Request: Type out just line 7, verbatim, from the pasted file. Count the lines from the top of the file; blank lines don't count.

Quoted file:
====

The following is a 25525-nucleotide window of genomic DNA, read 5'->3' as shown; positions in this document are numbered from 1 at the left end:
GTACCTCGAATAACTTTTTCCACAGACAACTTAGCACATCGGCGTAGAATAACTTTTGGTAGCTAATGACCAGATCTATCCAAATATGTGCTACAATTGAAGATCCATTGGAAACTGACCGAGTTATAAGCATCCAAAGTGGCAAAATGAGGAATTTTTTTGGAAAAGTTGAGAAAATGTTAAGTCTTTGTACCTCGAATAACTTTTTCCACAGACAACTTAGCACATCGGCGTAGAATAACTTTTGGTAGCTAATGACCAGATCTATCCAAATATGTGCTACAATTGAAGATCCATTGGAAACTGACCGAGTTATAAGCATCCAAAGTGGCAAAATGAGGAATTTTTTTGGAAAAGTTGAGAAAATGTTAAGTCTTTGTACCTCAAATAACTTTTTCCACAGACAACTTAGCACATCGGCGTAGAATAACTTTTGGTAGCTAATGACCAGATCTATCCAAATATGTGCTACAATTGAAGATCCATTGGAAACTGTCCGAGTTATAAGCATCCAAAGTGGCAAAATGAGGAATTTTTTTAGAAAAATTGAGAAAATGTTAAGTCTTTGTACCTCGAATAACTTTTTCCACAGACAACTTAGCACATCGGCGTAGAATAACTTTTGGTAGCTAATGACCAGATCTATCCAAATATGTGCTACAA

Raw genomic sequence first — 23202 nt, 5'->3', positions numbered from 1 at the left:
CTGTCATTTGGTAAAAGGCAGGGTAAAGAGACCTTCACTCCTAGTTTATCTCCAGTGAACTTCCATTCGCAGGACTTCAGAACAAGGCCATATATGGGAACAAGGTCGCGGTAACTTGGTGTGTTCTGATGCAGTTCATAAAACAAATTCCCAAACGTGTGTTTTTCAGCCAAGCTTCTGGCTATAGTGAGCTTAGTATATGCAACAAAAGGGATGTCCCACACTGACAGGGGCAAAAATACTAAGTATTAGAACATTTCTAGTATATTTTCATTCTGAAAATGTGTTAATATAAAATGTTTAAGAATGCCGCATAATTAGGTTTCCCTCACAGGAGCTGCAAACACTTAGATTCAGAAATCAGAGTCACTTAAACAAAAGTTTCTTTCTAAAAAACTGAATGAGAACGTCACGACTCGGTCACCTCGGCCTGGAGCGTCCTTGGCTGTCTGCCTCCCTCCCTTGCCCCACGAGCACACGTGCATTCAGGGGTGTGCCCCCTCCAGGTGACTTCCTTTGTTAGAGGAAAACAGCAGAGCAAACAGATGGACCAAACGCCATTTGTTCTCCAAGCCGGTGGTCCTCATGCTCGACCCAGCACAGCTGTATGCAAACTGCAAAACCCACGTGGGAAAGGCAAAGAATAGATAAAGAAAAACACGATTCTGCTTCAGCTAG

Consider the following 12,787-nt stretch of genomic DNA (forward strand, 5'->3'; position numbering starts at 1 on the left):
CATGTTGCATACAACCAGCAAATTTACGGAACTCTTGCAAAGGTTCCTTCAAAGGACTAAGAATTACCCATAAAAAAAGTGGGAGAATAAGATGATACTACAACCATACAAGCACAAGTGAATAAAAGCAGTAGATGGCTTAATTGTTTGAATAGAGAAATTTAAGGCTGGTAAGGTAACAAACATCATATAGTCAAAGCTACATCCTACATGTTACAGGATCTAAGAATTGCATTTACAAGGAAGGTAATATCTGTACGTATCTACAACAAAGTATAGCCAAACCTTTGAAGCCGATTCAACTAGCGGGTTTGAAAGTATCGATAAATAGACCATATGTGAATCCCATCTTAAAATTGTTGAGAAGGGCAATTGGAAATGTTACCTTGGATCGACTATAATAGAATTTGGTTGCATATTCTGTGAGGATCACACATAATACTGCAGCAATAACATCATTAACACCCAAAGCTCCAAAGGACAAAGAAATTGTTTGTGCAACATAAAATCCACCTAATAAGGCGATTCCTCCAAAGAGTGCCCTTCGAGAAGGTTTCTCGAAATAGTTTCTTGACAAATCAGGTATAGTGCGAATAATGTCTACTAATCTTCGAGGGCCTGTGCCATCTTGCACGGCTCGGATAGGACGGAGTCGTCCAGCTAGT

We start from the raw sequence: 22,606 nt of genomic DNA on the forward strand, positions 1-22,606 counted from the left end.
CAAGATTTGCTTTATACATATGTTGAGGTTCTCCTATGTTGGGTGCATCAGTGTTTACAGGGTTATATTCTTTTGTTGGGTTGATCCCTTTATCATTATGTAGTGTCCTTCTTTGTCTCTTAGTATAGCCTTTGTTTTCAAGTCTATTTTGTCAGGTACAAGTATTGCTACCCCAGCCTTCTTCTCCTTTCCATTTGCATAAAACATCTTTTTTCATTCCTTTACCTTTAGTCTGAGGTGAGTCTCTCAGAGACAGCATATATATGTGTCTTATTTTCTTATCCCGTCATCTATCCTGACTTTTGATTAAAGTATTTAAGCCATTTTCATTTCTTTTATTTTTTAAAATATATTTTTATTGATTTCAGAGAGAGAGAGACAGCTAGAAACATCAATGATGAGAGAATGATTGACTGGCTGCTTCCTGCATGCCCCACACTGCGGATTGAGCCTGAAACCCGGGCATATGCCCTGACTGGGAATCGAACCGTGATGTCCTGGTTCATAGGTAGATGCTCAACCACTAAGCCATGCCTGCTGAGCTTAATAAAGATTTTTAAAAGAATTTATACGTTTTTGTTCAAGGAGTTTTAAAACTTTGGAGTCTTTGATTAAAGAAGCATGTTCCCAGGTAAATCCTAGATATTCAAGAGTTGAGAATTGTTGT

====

We start from the raw sequence: 22,606 nt of genomic DNA on the forward strand, positions 1-22,606 counted from the left end.